community imageSimply having a presence on various online networking platforms won’t work in the social media sphere. The key is spending time to build relationships to not only engage with site users, but to get them to interact with each other. While a lot has been said about how to do it, there are also ways to kill off an online community effort. Here are some pitfalls that online organizations should avoid when trying to foster engagement. 1. The Gaping Hole Perception fifth column image Site visitors need to know that there is someone at the other end of the online community who’s listening, and who will respond and engage with them. “The absolute biggest inhibitor is the perception that your contribution is just going into a gaping void,” according to Matt Thompson, interim online community manager for the John S. and James L. Knight Foundation, in an e-mail interview. For example, on a blog post that doesn’t have comments, few people want to be the first to comment. Thomp
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One reason seekers of news are abandoning print newspapers for the Internet has nothing directly to do with technology. It’s that newspaper articles are too long. On the Internet, news articles get to the point. Newspaper writing, by contrast, is encrusted with conventions that don’t add to your understanding of the news. Newspaper writers are not to blame. These conventions are traditional, even mandatory. Take, for example, the lead story in The New York Times on Sunday, November 8, 2009, headlined “Sweeping Health Care Plan Passes House.” There is nothing special about this article. November 8 is just the day I happened to need an example for this column. And there it was. The 1,456-word report begins: Handing President Obama a hard-fought victory, the House narrowly approved a sweeping overhaul of the nation’s health care system on Saturday night, advancing legislation that Democrats said could stand as their defining social policy achievement. Fewer than half the words in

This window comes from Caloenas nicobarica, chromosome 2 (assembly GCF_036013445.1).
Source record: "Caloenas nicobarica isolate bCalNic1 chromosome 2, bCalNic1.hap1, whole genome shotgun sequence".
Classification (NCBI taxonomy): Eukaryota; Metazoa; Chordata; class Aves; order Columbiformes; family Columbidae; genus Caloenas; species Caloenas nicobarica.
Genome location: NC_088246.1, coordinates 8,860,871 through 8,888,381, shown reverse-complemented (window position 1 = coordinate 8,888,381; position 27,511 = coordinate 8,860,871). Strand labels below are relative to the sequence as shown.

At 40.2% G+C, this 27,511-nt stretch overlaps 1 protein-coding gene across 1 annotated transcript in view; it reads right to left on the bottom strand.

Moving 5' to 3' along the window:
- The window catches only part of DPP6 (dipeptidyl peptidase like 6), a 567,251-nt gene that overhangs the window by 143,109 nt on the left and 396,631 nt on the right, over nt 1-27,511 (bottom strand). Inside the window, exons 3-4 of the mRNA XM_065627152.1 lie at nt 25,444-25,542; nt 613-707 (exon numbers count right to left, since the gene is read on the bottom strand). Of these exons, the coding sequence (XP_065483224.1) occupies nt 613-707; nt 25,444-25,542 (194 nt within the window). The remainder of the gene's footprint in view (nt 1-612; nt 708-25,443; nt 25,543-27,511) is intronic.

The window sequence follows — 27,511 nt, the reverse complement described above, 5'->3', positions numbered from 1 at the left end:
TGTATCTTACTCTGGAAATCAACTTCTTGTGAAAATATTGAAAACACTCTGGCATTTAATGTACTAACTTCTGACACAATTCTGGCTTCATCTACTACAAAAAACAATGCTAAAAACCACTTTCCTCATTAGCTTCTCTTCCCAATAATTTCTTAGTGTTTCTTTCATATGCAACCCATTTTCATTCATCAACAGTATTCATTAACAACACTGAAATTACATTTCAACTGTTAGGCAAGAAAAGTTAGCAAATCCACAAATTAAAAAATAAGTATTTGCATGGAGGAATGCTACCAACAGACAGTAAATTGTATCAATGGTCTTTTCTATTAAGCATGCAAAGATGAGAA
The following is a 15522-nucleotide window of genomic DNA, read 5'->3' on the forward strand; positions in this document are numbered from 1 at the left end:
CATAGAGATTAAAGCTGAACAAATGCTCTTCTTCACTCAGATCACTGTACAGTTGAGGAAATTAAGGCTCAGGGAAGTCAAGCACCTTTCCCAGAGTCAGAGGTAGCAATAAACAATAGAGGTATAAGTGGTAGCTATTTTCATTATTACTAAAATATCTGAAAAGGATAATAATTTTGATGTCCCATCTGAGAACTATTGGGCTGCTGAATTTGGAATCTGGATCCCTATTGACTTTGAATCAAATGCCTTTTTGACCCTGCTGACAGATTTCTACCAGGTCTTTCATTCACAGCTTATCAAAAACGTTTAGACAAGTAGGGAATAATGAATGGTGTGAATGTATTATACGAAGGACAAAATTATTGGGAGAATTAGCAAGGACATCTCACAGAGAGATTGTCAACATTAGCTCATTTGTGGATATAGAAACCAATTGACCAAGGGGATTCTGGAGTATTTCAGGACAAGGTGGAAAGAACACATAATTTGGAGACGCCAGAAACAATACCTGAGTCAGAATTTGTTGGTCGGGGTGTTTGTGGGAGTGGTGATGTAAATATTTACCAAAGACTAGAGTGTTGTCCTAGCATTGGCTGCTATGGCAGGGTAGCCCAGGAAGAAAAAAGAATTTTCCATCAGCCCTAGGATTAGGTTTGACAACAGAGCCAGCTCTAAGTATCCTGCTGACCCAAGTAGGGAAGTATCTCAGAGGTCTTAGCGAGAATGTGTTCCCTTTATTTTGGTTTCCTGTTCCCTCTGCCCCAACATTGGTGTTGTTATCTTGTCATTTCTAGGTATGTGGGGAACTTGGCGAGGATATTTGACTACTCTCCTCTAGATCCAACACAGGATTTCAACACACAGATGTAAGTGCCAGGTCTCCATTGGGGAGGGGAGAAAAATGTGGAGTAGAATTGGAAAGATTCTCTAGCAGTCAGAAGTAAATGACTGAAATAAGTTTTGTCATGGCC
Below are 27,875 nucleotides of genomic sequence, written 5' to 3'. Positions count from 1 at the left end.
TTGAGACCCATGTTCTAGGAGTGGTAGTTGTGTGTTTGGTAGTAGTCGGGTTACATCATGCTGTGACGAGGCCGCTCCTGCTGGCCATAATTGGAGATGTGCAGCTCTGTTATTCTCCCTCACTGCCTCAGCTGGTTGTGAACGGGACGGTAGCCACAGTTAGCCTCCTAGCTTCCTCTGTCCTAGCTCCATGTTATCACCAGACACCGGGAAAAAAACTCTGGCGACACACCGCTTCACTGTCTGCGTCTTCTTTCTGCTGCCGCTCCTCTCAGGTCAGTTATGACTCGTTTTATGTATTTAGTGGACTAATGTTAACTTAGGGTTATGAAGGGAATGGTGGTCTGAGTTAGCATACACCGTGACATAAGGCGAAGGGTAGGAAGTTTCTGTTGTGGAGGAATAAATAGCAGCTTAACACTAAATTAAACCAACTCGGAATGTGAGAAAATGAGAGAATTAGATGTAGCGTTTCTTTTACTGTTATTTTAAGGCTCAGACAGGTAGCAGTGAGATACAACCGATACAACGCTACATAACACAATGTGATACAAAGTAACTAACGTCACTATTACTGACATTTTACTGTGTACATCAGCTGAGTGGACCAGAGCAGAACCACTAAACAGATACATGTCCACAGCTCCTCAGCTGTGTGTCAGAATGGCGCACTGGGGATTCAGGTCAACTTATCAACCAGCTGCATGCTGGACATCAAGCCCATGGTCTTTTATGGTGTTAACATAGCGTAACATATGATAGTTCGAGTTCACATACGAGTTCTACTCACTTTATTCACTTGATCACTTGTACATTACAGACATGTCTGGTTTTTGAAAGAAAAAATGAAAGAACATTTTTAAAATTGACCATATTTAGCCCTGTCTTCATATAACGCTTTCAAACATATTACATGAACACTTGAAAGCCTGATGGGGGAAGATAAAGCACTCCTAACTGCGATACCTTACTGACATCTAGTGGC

To truly capture someone's personality in a portrait is a difficult task – especially when asked to pose for a camera. We all cherish those rare, candid photos of friends and family that were caught during a moment in our lives. Photos that show us in our own environment – not self-conscious of a studio with bright lights and formal poses. This is what Julie's portraits are all about. She enjoys taking pictures of people when they are at their most relaxed. This usually happens when shooting at a location that puts people at ease. Whether that's in a home, at a park, or at a party – the portrait should capture the person as others see them. Julie has a BFA in Photography from Washington University School of Fine Arts. Her focus on documentary photography emphasizes the use of natural lighting and a spontaneous perspective.